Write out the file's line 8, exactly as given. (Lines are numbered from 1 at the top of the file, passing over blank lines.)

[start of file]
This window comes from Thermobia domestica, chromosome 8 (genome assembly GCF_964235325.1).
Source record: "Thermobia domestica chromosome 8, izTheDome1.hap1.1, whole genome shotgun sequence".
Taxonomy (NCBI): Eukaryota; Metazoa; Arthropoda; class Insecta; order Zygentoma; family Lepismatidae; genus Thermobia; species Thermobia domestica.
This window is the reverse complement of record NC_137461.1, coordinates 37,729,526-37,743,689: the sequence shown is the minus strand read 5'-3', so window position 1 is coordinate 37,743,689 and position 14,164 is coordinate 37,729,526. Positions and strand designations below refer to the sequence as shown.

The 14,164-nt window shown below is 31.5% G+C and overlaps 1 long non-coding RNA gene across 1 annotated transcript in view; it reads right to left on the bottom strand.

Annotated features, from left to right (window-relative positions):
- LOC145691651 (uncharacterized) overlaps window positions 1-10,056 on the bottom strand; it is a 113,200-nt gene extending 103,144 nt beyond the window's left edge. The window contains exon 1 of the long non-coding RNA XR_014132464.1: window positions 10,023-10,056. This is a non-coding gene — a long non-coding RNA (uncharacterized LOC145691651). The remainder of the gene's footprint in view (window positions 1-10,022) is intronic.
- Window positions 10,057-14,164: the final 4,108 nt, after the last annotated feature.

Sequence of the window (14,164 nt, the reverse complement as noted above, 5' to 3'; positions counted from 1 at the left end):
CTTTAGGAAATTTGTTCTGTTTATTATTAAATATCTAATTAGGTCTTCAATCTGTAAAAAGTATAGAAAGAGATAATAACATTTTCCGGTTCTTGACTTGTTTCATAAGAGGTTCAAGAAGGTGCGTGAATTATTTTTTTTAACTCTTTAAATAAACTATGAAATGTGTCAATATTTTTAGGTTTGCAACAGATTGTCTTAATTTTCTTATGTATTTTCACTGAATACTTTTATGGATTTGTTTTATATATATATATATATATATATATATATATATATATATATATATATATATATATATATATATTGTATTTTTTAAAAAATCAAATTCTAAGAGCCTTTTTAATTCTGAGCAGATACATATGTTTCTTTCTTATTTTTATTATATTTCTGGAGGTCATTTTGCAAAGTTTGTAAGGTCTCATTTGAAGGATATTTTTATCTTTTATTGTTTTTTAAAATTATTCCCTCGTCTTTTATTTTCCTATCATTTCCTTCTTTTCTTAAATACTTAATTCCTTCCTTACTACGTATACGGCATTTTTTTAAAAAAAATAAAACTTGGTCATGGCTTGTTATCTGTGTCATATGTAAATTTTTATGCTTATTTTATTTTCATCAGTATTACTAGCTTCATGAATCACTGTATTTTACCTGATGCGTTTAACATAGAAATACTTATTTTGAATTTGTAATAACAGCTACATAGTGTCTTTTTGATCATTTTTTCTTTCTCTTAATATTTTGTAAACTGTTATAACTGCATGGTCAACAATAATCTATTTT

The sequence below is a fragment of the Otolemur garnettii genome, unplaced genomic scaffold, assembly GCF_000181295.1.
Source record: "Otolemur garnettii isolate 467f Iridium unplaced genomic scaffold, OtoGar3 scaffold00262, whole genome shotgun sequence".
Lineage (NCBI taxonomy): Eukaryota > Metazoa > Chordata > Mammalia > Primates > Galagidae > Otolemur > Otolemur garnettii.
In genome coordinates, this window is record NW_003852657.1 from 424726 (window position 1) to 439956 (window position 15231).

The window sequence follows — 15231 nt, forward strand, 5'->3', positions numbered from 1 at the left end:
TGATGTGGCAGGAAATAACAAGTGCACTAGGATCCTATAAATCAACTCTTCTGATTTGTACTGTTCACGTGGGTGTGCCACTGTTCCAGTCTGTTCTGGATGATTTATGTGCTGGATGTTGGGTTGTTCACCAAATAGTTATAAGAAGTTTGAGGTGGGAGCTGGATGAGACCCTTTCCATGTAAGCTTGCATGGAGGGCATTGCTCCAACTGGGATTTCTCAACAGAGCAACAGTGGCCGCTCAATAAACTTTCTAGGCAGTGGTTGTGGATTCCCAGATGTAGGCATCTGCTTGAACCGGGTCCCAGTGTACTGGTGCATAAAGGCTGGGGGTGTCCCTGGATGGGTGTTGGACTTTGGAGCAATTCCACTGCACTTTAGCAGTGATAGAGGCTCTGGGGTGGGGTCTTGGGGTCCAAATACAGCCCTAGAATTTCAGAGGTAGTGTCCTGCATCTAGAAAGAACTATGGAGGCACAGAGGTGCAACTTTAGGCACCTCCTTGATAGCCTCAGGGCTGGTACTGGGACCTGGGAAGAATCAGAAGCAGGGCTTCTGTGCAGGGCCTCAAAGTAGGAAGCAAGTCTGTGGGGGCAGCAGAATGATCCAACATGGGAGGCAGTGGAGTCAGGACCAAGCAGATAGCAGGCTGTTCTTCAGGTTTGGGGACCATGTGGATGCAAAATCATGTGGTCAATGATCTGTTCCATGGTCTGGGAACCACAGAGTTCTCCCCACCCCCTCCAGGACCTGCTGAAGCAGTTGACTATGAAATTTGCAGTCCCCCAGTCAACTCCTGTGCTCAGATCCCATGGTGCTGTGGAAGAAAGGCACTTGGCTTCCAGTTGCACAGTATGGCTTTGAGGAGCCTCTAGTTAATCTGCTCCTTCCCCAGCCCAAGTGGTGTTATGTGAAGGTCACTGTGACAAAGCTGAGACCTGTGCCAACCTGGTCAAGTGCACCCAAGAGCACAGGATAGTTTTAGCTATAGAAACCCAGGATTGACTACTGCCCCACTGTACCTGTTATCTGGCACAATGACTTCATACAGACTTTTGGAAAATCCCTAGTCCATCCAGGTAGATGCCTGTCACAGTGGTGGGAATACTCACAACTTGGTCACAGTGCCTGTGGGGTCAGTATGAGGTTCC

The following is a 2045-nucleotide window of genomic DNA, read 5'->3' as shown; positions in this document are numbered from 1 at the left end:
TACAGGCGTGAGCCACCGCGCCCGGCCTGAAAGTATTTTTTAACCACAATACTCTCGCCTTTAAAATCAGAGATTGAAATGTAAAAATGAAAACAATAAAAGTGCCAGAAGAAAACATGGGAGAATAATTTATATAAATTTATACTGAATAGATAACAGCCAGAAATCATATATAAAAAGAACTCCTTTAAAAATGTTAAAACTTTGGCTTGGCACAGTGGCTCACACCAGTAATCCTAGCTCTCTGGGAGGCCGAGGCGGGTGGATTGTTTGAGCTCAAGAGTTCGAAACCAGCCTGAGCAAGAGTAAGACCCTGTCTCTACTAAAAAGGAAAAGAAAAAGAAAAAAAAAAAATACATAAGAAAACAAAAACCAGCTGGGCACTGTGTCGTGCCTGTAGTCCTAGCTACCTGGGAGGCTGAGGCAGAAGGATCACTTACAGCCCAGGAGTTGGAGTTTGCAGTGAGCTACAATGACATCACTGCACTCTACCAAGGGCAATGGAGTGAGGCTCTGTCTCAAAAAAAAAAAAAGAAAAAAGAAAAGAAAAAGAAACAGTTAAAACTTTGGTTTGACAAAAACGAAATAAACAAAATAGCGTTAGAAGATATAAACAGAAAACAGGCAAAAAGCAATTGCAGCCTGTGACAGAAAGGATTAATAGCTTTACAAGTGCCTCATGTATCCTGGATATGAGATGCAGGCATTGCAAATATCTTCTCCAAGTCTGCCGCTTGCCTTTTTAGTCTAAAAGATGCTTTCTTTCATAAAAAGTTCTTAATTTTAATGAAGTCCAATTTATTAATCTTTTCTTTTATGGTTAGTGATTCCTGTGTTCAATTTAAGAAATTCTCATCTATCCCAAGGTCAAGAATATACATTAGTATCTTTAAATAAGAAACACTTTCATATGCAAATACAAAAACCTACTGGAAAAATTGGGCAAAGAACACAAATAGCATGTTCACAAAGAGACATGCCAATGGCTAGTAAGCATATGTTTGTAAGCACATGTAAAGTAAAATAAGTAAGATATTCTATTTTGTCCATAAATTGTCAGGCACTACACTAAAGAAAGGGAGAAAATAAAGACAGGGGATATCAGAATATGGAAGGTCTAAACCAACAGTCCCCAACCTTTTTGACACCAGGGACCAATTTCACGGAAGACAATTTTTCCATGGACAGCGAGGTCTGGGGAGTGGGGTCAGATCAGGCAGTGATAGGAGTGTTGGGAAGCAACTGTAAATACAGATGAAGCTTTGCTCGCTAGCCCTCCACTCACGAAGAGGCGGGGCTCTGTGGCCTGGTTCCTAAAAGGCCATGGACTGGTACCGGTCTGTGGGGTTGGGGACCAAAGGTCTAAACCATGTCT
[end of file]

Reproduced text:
- Window positions 10,057-14,164: the final 4,108 nt, after the last annotated feature.